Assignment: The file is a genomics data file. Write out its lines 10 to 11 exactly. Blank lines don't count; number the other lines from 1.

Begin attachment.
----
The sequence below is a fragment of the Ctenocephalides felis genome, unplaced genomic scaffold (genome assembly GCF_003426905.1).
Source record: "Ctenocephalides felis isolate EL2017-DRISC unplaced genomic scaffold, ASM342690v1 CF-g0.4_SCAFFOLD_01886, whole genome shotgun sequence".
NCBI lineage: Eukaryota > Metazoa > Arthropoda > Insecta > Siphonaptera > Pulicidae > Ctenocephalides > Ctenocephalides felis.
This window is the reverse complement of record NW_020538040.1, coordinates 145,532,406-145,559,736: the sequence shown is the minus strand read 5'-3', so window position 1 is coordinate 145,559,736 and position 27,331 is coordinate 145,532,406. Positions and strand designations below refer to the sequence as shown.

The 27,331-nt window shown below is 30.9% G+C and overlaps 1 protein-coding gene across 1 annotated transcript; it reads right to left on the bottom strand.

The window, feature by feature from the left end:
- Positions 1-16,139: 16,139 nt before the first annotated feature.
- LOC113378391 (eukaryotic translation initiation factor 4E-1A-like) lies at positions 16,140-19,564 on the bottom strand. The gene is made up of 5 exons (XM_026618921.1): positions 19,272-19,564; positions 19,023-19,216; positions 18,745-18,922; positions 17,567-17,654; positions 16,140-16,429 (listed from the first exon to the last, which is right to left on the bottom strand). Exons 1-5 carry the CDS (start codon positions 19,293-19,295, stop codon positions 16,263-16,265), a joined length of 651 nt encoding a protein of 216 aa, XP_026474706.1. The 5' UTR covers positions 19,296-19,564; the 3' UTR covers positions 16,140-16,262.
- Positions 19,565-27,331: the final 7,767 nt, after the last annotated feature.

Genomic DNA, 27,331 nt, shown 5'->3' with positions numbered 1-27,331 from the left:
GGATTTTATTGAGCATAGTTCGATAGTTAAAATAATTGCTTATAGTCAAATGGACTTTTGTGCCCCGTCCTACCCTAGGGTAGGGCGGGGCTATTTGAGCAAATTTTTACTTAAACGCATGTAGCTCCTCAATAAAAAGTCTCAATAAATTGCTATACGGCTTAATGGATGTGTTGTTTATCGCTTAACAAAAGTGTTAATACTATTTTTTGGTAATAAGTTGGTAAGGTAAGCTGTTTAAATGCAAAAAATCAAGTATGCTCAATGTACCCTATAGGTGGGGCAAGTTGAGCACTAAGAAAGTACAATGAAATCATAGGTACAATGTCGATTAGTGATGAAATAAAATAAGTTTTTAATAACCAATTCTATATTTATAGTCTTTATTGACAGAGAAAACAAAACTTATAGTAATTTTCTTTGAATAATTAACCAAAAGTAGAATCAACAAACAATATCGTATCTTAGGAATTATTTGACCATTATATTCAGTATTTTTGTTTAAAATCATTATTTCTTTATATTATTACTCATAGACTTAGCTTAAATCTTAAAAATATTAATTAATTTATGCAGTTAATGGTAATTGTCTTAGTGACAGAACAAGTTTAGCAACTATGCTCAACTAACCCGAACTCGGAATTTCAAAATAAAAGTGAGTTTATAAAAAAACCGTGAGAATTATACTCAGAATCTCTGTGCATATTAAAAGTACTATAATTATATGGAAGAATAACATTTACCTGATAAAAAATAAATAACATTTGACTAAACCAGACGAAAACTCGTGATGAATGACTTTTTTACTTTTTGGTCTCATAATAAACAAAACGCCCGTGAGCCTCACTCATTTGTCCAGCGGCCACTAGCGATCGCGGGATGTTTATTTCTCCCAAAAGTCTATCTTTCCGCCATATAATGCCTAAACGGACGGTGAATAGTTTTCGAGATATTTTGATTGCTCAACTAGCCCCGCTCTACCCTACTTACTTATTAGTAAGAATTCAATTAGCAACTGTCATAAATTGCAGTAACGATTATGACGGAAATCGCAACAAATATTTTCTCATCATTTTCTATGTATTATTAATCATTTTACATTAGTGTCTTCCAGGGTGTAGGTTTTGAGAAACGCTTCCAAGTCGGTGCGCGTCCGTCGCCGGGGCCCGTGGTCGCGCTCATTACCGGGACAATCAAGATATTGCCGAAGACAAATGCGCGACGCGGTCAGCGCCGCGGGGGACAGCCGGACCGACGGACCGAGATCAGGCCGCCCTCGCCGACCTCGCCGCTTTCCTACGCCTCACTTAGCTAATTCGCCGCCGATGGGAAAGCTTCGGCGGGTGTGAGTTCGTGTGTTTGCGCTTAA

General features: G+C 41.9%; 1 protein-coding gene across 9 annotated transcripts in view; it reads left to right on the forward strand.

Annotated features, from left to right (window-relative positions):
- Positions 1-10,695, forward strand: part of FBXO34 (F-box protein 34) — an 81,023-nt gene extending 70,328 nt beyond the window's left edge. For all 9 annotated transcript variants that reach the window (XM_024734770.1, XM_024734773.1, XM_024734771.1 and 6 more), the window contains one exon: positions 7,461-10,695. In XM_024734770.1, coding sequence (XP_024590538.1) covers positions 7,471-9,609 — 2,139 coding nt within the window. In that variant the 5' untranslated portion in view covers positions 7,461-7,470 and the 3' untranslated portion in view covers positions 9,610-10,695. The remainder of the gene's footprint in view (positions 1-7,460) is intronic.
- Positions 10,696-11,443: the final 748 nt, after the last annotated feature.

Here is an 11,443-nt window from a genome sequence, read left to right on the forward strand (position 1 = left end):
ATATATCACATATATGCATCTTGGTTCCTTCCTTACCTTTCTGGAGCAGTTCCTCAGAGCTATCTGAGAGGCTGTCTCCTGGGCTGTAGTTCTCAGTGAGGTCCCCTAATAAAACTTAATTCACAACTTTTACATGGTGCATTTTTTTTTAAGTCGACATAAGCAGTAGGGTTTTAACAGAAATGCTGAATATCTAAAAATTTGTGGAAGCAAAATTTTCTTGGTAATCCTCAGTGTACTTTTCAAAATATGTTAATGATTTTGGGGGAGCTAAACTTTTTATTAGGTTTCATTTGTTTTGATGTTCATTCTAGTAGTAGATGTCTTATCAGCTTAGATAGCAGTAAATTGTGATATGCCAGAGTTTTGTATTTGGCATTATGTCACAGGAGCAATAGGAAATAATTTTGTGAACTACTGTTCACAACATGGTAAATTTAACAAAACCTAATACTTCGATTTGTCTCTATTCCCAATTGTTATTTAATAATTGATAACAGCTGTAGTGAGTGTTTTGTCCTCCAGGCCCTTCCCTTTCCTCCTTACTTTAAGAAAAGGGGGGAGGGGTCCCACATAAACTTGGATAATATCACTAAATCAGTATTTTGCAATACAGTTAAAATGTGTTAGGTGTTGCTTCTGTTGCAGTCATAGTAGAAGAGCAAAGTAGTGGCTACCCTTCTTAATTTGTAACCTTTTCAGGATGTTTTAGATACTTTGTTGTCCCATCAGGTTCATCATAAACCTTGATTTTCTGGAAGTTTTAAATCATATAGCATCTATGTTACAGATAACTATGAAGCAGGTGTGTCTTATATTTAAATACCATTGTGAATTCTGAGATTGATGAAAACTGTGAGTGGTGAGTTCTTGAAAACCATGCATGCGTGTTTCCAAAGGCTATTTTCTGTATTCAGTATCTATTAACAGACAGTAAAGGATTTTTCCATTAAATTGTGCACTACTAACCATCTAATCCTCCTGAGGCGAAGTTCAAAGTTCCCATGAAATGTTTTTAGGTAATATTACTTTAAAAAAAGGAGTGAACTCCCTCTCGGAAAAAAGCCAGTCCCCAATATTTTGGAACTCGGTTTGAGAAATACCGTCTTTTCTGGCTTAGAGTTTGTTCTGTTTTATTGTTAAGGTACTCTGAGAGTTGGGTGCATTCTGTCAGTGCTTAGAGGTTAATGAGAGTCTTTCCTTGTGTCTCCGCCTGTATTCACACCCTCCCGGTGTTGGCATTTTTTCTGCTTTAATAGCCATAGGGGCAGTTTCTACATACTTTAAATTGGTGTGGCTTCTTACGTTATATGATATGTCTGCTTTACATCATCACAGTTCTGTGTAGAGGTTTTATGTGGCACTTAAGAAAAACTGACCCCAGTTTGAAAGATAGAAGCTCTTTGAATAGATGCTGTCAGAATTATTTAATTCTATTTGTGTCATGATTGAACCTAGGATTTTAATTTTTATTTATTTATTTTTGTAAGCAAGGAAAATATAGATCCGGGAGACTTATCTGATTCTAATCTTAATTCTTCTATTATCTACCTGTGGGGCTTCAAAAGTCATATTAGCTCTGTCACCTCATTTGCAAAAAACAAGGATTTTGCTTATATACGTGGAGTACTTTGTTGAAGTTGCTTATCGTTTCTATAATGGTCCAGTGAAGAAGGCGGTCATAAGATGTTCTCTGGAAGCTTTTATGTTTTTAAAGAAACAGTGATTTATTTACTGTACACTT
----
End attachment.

Genomic DNA, 27,331 nt, shown 5'->3' with positions numbered 1-27,331 from the left:
GGATTTTATTGAGCATAGTTCGATAGTTAAAATAATTGCTTATAGTCAAATGGACTTTTGTGCCCCGTCCTACCCTAGGGTAGGGCGGGGCTATTTGAGCAAATTTTTACTTAAACGCATGTAGCTCCTCAATAAAAAGTCTCAATAAATTGCTATACGGCTTAATGGATGTGTTGTTTATCGCTTAACAAAAGTGTTAATACTATTTTTTGGTAATAAGTTGGTAAGGTAAGCTGTTTAAATGCAAAAAATCAAGTATGCTCAATGTACCCTATAGGTGGGGCAAGTTGAGCACTAAGAAAGTACAATGAAATCATAGGTACAATGTCGATTAGTGATGAAATAAAATAAGTTTTTAATAACCAATTCTATATTTATAGTCTTTATTGACAGAGAAAACAAAACTTATAGTAATTTTCTTTGAATAATTAACCAAAAGTAGAATCAACAAACAATATCGTATCTTAGGAATTATTTGACCATTATATTCAGTATTTTTGTTTAAAATCATTATTTCTTTATATTATTACTCATAGACTTAGCTTAAATCTTAAAAATATTAATTAATTTATGCAGTTAATGGTAATTGTCTTAGTGACAGAACAAGTTTAGCAACTATGCTCAACTAACCCGAACTCGGAATTTCAAAATAAAAGTGAGTTTATAAAAAAACCGTGAGAATTATACTCAGAATCTCTGTGCATATTAAAAGTACTATAATTATATGGAAGAATAACATTTACCTGATAAAAAATAAATAACATTTGACTAAACCAGACGAAAACTCGTGATGAATGACTTTTTTACTTTTTGGTCTCATAATAAACAAAACGCCCGTGAGCCTCACTCATTTGTCCAGCGGCCACTAGCGATCGCGGGATGTTTATTTCTCCCAAAAGTCTATCTTTCCGCCATATAATGCCTAAACGGACGGTGAATAGTTTTCGAGATATTTTGATTGCTCAACTAGCCCCGCTCTACCCTACTTACTTATTAGTAAGAATTCAATTAGCAACTGTCATAAATTGCAGTAACGATTATGACGGAAATCGCAACAAATATTTTCTCATCATTTTCTATGTATTATTAATCATTTTACATTAGTGTCTTCCAGGGTGTAGGTTTTGAGAAACGCTTCCAAGTCGGTGCGCGTCCGTCGCCGGGGCCCGTGGTCGCGCTCATTACCGGGACAATCAAGATATTGCCGAAGACAAATGCGCGACGCGGTCAGCGCCGCGGGGGACAGCCGGACCGACGGACCGAGATCAGGCCGCCCTCGCCGACCTCGCCGCTTTCCTACGCCTCACTTAGCTAATTCGCCGCCGATGGGAAAGCTTCGGCGGGTGTGAGTTCGTGTGTTTGCGCTTAA